Scraping the Barrel… 18 July 2012
Royal Dutch Shell PLC faces a $5 billion dollar fine from Nigerian authorities due to an oil spill off the Nigerian coast last December, subject to approval by Nigeria’s Parliament. 40,000 barrels of oil were spilled, but Shell claims the amount is unwarranted as, according to them, none of the crude reached land. The fine equates to around $125,000 a barrel; in comparison, BP would face charges of only $4,300 a barrel, and only if gross negligence is proved.
A delegation from the EITI met with senior Burmese government officials, including Industry Minister Soe Thane and opposition leader Aung San Suu Kyi. Suu Kyi mentioned numerous times on her recent trip to Europe the need for transparency in the country’s extractives industries; this is seemingly the next step, although all parties agree there is a long way to go before Burma can submit an EITI candidacy application.
In the UK at least, it is safe to say that everyone has now heard of G4S thanks to the Olympics fiasco. Here we see another side to them; in 2009, their CEO confirmed that the “corporation had conducted “preparatory work” with oil and gas companies for contracts in Iraq”. Guarding oil installations in high risk environments- energy security, in the most literal of senses- could perhaps provide the panacea to their Olympic woes.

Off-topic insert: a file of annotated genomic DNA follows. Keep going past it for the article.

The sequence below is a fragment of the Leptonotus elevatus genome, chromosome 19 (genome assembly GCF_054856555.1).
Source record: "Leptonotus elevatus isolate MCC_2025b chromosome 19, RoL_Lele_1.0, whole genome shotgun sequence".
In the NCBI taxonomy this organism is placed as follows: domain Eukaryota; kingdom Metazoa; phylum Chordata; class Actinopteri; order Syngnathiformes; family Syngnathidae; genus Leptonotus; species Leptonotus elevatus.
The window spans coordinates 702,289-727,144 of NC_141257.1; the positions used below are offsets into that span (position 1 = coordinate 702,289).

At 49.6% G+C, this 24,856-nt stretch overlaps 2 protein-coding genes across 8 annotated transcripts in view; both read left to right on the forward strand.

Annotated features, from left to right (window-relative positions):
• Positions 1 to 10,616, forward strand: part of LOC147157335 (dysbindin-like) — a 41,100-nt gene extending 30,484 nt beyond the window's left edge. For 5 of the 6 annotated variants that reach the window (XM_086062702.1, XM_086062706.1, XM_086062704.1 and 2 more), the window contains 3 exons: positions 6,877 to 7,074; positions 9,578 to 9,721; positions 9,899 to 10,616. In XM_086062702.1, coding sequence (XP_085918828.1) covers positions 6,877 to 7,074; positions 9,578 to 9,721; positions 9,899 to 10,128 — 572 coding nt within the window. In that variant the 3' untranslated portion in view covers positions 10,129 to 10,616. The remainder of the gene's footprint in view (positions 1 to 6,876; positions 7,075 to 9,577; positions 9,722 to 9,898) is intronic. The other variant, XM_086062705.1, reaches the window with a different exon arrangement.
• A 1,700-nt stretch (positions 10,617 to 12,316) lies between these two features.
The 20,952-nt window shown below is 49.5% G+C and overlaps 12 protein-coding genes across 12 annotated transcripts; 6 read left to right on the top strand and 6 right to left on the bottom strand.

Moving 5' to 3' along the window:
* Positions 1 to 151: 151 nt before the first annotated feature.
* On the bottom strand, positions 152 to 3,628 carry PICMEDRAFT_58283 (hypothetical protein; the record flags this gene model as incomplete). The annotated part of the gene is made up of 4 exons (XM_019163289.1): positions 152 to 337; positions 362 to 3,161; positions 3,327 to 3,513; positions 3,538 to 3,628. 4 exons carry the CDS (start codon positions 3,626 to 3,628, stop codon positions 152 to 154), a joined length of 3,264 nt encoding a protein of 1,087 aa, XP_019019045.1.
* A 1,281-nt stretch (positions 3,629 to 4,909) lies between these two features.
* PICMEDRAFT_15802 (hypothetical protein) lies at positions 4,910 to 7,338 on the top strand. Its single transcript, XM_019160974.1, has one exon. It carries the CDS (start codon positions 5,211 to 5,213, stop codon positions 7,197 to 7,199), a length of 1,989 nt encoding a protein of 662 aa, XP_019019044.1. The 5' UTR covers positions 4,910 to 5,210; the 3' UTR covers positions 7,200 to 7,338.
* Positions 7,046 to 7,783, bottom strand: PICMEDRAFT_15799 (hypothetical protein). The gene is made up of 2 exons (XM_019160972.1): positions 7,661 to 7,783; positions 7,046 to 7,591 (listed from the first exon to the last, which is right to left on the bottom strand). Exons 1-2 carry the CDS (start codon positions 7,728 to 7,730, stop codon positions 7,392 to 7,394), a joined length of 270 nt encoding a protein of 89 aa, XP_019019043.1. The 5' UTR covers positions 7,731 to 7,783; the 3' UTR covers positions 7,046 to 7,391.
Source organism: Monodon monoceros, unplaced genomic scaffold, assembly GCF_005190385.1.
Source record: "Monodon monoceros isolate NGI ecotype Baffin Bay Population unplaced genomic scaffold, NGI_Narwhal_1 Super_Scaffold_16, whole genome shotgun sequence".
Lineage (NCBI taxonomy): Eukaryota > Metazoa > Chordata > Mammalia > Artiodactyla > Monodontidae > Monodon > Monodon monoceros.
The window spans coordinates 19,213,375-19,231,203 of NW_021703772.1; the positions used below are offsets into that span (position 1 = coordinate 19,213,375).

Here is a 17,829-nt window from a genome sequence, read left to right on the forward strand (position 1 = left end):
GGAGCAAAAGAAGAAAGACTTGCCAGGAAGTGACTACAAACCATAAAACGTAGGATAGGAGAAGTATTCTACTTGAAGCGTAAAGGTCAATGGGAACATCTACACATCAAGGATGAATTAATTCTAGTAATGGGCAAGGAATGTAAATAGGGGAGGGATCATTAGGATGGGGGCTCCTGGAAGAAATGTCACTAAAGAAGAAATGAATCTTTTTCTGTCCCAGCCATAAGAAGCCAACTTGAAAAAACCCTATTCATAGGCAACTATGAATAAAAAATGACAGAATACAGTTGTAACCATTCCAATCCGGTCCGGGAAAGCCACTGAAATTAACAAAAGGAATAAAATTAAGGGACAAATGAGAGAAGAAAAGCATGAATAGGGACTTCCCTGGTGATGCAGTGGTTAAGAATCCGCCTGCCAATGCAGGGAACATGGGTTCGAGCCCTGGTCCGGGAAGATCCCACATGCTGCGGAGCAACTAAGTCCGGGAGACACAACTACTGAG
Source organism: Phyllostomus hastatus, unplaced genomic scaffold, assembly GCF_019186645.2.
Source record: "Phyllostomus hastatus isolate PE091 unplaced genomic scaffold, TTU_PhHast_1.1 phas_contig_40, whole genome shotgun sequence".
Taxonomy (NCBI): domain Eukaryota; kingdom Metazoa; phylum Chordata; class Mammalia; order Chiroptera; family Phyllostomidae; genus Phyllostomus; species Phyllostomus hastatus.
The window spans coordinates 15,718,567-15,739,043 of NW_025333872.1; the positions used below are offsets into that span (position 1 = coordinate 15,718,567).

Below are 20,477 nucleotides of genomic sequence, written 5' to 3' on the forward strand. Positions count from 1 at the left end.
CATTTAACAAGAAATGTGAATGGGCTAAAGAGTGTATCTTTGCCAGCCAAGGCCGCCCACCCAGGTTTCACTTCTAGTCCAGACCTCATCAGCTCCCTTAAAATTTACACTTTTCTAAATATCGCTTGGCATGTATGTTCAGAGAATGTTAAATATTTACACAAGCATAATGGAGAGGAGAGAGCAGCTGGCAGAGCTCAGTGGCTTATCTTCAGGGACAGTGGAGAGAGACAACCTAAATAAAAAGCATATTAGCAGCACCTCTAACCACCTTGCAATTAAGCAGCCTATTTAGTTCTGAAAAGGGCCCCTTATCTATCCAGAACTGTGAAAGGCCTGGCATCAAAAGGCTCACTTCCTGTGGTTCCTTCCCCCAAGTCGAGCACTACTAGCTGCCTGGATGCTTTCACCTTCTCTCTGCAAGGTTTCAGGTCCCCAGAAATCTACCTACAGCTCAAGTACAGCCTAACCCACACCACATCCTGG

This week’s chart plots emerging markets by the proportion of Iran oil that they import as a percentage of their total supply, against the percentage of Iran’s total exports that this makes up. The result is a graph showing which countries will be most affected by sanctions, which, from the Iranian perspective, are China, Japan, India and South Korea. For the countries themselves, Sri Lanka looks set to lose out, as Iranian oil imports make up 100% of their total imports.